Unified ‘talent, ideas, resources’
Although Brig. Gen. John Andrus, the commander of the 711th Human Performance Wing in AFRL, was not part of the lab at the time of the merger, he said the Wing is reaping the rewards of the unified structure today. 
“In the days before the merger, the act of simply finding someone in another lab to consult and collaborate with could be a challenge,” Andrus said. “One AFRL gives us the resources we need to align our mission, streamline our work and maximize our expertise to provide for ready and highly performing Airmen and Guardians.”
The 711HPW, formed in 2008 to advance human performance considerations in Air Force systems, comprises the research-centric Airmen Systems Directorate and the education and training-focused U.S. Air Force School of Aerospace Medicine. The Wing evolved from the Armstrong Lab as well as several Base Realignment and Closure decisions that centralized medical units into a singular platform within the Department of Defense.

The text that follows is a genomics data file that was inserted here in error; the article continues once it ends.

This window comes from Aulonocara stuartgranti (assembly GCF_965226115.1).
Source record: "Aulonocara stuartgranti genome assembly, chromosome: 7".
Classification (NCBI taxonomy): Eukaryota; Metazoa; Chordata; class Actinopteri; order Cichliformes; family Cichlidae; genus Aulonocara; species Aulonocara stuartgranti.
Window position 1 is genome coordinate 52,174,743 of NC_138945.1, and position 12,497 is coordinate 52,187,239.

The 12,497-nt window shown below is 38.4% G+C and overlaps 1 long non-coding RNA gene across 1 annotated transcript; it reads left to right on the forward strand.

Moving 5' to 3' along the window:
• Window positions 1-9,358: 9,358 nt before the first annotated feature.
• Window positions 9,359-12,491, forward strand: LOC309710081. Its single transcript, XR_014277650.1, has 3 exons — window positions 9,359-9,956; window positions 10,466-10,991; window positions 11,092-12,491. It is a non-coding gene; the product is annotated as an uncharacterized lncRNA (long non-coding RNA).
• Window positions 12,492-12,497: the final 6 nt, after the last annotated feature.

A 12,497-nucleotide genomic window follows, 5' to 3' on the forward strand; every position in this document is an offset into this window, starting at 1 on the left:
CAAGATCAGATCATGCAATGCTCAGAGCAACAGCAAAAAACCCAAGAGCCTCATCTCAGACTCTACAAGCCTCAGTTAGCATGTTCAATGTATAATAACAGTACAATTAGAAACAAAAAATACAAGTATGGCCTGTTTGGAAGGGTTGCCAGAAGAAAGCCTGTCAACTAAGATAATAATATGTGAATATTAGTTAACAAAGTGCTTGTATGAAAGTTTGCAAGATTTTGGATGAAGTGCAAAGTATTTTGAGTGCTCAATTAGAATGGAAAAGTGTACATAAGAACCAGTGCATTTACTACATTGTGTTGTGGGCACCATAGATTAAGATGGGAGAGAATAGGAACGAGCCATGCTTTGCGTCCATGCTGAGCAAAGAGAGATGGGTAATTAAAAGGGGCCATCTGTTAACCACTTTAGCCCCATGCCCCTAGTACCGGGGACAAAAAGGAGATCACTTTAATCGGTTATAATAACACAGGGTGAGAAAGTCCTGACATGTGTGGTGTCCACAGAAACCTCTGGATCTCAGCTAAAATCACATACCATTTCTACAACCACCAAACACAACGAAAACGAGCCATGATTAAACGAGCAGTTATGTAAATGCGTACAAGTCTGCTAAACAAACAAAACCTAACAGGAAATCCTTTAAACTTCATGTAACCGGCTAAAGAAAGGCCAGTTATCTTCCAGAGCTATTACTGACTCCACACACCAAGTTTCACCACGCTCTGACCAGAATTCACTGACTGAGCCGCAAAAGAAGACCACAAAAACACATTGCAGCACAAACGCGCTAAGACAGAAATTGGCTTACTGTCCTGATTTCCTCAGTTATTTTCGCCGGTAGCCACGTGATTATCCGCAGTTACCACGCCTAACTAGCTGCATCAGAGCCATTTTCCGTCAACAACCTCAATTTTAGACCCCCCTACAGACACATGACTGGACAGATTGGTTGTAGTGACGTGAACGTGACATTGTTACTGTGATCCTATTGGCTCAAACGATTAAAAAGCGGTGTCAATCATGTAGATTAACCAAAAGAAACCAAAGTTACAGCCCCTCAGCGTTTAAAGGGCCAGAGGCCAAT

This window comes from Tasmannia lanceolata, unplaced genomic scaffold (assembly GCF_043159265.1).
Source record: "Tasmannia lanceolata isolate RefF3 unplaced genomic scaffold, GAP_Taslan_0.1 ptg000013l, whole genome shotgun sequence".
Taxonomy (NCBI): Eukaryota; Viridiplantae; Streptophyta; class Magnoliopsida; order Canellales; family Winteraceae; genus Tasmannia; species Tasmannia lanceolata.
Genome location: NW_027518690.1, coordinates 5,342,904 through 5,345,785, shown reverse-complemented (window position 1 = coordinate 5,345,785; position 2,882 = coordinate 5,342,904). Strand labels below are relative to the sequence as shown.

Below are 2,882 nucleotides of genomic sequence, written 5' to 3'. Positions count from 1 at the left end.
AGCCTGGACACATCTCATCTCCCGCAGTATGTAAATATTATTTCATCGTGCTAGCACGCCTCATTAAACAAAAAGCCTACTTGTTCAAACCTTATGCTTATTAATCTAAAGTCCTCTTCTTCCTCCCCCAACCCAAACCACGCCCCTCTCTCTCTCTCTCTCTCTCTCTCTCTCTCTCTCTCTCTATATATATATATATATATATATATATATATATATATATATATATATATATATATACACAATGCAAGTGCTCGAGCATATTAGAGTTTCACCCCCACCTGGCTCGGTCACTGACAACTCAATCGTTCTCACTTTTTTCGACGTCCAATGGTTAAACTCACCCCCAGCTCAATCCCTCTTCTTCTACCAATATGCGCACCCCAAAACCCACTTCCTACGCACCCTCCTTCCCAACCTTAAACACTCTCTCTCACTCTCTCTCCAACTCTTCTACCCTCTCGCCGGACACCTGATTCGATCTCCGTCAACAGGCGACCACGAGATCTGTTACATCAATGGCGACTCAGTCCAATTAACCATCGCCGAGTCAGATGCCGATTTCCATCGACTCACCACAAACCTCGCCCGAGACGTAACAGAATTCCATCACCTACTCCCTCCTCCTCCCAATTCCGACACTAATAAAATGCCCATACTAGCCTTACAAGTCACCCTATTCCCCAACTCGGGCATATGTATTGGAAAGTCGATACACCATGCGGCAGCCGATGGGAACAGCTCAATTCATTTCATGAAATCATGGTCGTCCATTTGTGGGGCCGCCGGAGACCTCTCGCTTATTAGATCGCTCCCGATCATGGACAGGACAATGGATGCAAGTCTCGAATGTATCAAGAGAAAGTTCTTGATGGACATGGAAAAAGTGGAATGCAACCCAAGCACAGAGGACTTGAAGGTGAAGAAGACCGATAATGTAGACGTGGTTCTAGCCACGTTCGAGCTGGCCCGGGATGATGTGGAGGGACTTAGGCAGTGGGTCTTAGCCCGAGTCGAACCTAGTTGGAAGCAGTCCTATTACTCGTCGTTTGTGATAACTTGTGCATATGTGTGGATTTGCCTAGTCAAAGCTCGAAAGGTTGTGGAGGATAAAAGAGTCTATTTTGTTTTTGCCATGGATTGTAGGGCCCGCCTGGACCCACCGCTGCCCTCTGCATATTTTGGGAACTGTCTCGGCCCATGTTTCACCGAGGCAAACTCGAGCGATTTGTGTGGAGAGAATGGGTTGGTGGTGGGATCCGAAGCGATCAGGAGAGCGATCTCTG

Andrus said the unified laboratory structure brings together three critical elements for success.
“One AFRL represents the merging of talent, ideas and resources for the greater benefit of the DAF,” Andrus said. 
He said while the unified structure enables diverse experts to collaborate internally, it also provides a clear external pathway for Airmen and Guardians to connect with the lab and broaden their expertise through immersion opportunities and assignments. 
With all these benefits, Andrus said, “One AFRL is truly more than just a label or a buzzword.”
About AFRL 
The Air Force Research Laboratory, or AFRL is the primary scientific research and development center for the Department of the Air Force. AFRL plays an integral role in leading the discovery, development, and integration of affordable warfighting technologies for our air, space and cyberspace force. With a workforce of more than 11,500 across nine technology areas and 40 other operations across the globe, AFRL provides a diverse portfolio of science and technology ranging from fundamental to advanced research and technology development. For more information, visit